Avraham asserts that the whole of The Exalted Faith was written to solve the problem of necessity and human choice. In the past the rabbis knew a great deal about science and religious law, but in his own time that is not the case. Those who know science know little about Jewish law, and those who know Jewish law know almost no science. This deplorable state of affairs leads many religious Jews to think that the study of science is in itself harmful to Jewish religious commitment. But the price they pay for ignoring science is that they lack the appropriate training that would enable them to grasp the fundamental principles of religious law. Hence, they are not equipped to provide a viable solution to fundamental questions of Jewish faith. The treatise is intended for Jews who have mature minds but insufficient knowledge and, in consequence of both conditions, are religiously confused. In other words, The Exalted Faith is intended to be a guide for the perplexed Jews of Avraham's time.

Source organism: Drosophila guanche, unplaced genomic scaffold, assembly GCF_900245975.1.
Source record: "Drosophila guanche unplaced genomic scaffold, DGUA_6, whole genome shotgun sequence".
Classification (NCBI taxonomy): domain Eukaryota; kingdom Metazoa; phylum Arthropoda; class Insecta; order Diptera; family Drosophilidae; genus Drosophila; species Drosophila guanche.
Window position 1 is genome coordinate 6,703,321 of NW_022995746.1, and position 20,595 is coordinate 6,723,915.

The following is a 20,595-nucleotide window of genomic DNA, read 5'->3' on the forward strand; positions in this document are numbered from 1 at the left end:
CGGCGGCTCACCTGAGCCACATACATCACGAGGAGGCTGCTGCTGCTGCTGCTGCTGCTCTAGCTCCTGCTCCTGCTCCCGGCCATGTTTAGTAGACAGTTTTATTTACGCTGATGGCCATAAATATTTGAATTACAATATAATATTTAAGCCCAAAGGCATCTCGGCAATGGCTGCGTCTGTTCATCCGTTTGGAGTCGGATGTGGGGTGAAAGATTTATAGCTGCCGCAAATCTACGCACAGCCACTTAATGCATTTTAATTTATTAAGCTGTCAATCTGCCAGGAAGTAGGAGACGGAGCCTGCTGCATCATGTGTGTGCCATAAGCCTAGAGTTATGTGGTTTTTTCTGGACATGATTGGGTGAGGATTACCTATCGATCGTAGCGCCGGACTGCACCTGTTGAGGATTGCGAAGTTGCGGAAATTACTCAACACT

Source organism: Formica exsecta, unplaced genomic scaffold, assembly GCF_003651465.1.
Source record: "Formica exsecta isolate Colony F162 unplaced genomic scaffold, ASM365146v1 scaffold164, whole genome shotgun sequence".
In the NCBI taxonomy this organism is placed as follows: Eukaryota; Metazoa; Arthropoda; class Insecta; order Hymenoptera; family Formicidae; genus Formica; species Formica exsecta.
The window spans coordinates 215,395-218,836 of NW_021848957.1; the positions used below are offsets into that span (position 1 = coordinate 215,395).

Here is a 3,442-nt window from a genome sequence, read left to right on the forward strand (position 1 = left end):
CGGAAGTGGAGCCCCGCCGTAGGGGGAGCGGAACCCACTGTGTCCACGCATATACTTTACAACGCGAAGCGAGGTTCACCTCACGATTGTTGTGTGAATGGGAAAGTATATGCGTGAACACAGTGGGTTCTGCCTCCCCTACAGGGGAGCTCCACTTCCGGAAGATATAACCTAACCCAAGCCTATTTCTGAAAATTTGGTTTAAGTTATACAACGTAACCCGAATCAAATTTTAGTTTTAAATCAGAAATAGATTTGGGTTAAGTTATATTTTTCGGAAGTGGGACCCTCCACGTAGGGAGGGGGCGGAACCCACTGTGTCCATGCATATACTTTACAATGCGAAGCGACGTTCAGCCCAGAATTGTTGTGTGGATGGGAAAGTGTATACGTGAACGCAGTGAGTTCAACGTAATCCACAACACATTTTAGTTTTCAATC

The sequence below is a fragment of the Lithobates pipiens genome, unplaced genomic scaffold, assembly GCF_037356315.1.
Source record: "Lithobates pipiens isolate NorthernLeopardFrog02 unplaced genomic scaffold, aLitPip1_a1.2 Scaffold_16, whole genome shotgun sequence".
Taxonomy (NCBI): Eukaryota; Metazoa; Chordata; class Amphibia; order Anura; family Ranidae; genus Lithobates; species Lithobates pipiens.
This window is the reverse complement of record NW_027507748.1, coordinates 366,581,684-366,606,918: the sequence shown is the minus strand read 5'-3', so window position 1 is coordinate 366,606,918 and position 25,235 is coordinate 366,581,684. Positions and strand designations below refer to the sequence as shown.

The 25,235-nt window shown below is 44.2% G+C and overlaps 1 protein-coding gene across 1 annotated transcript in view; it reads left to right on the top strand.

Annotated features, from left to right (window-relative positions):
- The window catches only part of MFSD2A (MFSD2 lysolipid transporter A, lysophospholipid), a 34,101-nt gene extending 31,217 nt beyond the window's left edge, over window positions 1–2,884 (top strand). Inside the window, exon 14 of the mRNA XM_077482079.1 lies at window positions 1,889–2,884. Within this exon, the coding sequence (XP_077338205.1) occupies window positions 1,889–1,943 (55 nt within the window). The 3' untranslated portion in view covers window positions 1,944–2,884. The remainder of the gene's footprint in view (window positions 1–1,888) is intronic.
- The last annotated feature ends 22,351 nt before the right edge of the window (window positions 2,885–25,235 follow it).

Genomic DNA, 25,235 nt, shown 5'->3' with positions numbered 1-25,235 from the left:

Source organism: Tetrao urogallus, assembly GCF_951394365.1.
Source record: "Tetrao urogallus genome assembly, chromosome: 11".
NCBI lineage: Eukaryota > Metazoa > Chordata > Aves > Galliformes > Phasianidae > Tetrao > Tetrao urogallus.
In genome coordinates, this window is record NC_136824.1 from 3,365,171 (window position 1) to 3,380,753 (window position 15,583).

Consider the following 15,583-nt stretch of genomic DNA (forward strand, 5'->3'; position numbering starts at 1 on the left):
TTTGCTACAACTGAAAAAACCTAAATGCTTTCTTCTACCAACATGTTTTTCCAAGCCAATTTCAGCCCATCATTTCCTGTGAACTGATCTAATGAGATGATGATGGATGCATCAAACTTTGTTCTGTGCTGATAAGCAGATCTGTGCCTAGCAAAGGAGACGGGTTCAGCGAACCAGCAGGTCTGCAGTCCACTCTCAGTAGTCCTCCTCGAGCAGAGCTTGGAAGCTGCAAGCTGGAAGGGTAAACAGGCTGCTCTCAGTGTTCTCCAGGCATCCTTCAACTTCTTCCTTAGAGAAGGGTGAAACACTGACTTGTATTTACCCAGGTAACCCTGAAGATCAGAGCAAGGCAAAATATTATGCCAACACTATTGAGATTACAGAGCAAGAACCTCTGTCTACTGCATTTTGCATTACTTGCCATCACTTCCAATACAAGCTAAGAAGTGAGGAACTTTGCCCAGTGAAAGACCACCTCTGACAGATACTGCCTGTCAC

The Guide of the Perplexed (1190) of Maimonides (Mosheh ben Maimon, 1135/8–1204) overshadowed The Exalted Faith in subsequent Jewish philosophy. Maimonides' writings clearly exhibit Avraham's influence, but that is not to say that the two Jewish philosophers have the same philosophy. Clearly they do not. For example, Maimonides rejects Avraham's claims that being Jewish in some way is relevant to the qualifications for prophecy, and that to some extent God's relations with the world enable human beings to have positive knowledge of God. Also, Avraham's accounts of all of the sciences are vastly more detailed than the mere hints of information contained in The Guide. In fact, no other work in Jewish philosophy is so comprehensive as Avraham's. Book 1 in itself is an excellent introduction to medieval Aristotelian philosophy and science for modern students. It includes a reasonably detailed explanation of philosophical concepts such as substance and accident, as well as all of Aristotelian physics, psychology, and astronomy. (Only Levi ben Gershom presented a more detailed astronomy.) Similarly, book 2 provides an excellent introduction to classical Jewish philosophy and theology for modern students. In addition to its topical breadth, Avraham's work combines the atomistic and Neoplatonic teachings of the earlier generations of Jewish philosophers such as Saʿadyah Gaon and Yehudah ha-Levi (whose works he transcends but does not abandon) with new Aristotelian themes that subsequent Jewish philosophers such as Levi ben Gershom and Ḥasdai Crescas would develop in the fourteenth century. Students of Jewish history and Avraham's Book of Tradition will be especially interested in the fifth principle of part 2, in which Avraham spells out in detail the philosophical grounds and the theological purposes of his earlier history of the Jews.